As we continue to grapple with the hard math of not only balancing the budget, but also paying down the national debt, I think it’s fair to say that cutting Federal spending alone will not resolve the equation. While it is certainly a start, the only other way to balance the book is to raise revenues.
Just the mention of raising taxes in America appears to be a sure political death knell. Politicians that advocate raising taxes seldom win elections, while sitting politicians that consider raising taxes often fail to retain their seats.
Last year President Obama signed the Tax Relief, Unemployment Insurance, Reauthorization, and Job Creation Act of 2010which is a very fancy name for the continuation of the Bush Tax Cuts for an additional two years. The cost of passing this bill added an additional $800 billion to the national debt. We, as a country, chose to borrow $800 billion for the next year rather than raise taxes on households earning more than $250,000 a year – after deductions!
Late in the debate, when compromise was no longer an option, some Democrats floated the idea of raising the threshold on earnings for tax relief. A round figure of $1 million was proposed (vice $250,000), and yet soundly rejected by Republicans. Our conservative leaders argue that a restoration of the 2000 tax rate will “cripple” job creation in this country – especially as we claw out of the last recession.
Here’s the rub – the economic principles embraced by the Republican party for the past 30 plus years do not work! Period. Trickle down economics, or the idea of providing the wealthy with more money means more jobs for the rest of Americans is simply a lie. Those that choose to espouse it are either lying to themselves (and their constituents) or worse, if they actually believe it, they belong in the Special Olympics and not in Congress.
You can look up the economic data for the last decade – it represents the slowest Gross Domestic Product growth in modern American history – this all while the Bush Tax Cuts were supposed to generate more jobs, and in conjunction, more taxpayers to raise revenues. Compare and contrast with the 1990’s during the onerous Clinton tax years, when Clinton raised taxes in 1993 the Republicans, as they always seem to do, cried (no, John Boehner was not in the House at the time) that it would kill the economy and destroy jobs. See if any of these sound familiar:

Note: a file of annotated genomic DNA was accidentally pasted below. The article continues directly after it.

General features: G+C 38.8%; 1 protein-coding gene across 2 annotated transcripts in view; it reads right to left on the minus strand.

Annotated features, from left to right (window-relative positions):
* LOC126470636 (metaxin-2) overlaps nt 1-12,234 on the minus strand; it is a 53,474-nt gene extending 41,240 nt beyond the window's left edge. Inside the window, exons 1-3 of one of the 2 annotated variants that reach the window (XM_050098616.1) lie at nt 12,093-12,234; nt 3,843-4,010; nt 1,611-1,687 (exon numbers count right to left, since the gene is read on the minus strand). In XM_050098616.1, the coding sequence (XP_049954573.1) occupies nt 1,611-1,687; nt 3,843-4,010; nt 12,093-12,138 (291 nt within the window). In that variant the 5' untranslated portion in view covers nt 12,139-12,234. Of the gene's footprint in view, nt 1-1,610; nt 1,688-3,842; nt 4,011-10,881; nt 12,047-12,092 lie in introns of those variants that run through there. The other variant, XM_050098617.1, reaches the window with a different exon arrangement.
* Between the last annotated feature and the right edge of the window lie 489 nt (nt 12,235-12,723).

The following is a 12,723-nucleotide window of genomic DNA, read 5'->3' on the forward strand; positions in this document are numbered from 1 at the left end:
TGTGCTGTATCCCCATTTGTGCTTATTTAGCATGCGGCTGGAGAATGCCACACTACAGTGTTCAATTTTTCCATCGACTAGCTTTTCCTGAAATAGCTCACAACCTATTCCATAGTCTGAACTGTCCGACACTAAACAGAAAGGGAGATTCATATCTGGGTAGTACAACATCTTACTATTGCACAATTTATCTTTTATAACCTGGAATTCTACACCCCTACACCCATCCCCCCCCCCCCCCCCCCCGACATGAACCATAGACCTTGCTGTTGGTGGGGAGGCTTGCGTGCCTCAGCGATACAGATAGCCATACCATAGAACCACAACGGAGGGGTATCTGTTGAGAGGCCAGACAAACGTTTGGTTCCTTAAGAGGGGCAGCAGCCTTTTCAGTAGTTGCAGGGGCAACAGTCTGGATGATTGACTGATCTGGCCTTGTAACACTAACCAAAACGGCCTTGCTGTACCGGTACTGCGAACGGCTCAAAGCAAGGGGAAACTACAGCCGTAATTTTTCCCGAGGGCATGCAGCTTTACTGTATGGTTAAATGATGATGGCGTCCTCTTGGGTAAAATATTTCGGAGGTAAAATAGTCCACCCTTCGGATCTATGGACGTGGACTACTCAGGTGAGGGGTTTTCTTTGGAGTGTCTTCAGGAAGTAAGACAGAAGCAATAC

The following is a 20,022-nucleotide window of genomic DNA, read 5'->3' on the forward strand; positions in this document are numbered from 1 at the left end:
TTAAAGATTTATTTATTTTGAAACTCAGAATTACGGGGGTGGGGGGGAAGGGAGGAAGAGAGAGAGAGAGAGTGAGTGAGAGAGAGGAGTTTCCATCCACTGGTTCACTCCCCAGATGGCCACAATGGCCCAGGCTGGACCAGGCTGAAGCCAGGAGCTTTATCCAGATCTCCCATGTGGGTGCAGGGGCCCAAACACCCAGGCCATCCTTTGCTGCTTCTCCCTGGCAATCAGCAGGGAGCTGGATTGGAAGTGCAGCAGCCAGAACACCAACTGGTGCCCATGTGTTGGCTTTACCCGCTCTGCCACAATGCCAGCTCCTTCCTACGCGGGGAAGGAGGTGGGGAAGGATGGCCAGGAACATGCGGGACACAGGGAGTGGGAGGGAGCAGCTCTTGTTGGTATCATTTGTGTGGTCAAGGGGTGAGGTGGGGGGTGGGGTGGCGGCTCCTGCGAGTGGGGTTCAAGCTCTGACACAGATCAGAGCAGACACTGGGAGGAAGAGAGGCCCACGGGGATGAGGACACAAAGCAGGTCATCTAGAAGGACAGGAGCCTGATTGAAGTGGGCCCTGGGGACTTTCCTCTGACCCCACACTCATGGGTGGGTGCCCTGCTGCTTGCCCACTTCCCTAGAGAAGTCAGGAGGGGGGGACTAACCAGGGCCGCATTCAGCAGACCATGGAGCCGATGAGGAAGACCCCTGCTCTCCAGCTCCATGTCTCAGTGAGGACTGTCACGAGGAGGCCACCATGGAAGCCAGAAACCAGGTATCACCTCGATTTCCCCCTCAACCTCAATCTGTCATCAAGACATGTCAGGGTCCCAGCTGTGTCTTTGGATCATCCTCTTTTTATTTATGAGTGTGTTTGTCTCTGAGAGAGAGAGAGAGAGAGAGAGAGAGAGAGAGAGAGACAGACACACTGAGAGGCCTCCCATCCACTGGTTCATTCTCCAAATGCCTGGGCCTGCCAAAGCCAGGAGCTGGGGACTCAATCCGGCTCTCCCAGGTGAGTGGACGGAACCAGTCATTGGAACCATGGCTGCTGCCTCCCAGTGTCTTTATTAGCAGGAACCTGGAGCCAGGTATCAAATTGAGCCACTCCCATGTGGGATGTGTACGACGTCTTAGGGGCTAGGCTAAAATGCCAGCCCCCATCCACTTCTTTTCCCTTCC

- Rep. Newt Gingrich (R-GA), February 2, 1993: We have all too many people in the Democratic administration who are talking about bigger Government, bigger bureaucracy, more programs, and higher taxes. I believe that that will in fact kill the current recovery and put us back in a recession. It might take 1 1/2 or 2 years, but it will happen. (Congressional Record, 1993, Thomas)
- Rep. Bob Goodlatte (R-GA), July 13, 1993: Small businesses generate the bulk of this Nation’s new jobs. And they will be the hardest hit by the Clinton tax-and-spend budget. Because, when you raise taxes, you kill jobs. (Congressional Record, 1993, Thomas)
- Rep. Christopher Cox (R-CA), May, 27, 1993: This is really the Dr. Kevorkian plan for our economy. It will kill jobs, kill businesses, and yes, kill even the higher tax revenues that these suicidal tax increasers hope to gain. source
The Clinton tax hike was unofficially known as the Deficit Reduction Act. Deficit Reduction Act. Deficit Reduction Act – let’s say it over again a few more times. We must reduce the budget deficit now, but we also must begin generating budget surpluses that can begin addressing the principal of the national debt (remember – $14 trillion and rising…).